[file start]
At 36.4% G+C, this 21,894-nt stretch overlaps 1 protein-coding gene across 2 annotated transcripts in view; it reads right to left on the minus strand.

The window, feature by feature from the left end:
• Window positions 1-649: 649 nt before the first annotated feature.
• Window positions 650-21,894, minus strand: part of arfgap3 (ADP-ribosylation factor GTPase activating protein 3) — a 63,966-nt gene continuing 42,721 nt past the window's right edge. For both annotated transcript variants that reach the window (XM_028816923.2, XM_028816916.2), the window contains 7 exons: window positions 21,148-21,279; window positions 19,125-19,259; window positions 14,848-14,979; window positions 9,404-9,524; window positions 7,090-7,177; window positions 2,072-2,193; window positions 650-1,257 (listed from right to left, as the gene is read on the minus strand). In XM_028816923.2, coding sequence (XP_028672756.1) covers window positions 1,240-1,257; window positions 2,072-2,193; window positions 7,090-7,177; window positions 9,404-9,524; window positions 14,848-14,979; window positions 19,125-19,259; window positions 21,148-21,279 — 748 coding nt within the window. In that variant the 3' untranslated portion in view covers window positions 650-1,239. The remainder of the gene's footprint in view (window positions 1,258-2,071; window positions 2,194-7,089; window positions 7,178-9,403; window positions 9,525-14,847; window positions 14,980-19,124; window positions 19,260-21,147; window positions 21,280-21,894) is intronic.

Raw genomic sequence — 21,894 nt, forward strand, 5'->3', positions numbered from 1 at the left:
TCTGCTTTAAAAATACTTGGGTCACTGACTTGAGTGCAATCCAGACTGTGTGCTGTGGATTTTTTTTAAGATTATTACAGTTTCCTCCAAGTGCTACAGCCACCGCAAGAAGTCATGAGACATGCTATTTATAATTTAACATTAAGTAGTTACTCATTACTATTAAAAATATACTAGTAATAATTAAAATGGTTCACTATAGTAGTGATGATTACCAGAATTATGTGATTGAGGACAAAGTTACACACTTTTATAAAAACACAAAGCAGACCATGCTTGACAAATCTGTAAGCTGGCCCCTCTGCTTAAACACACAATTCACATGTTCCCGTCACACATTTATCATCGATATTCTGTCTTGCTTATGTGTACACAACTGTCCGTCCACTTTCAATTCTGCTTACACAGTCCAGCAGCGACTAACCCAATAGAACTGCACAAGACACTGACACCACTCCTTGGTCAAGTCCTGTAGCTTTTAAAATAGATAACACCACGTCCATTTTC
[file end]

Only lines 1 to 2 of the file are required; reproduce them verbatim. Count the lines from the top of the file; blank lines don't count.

At 36.4% G+C, this 21,894-nt stretch overlaps 1 protein-coding gene across 2 annotated transcripts in view; it reads right to left on the minus strand.

The window, feature by feature from the left end: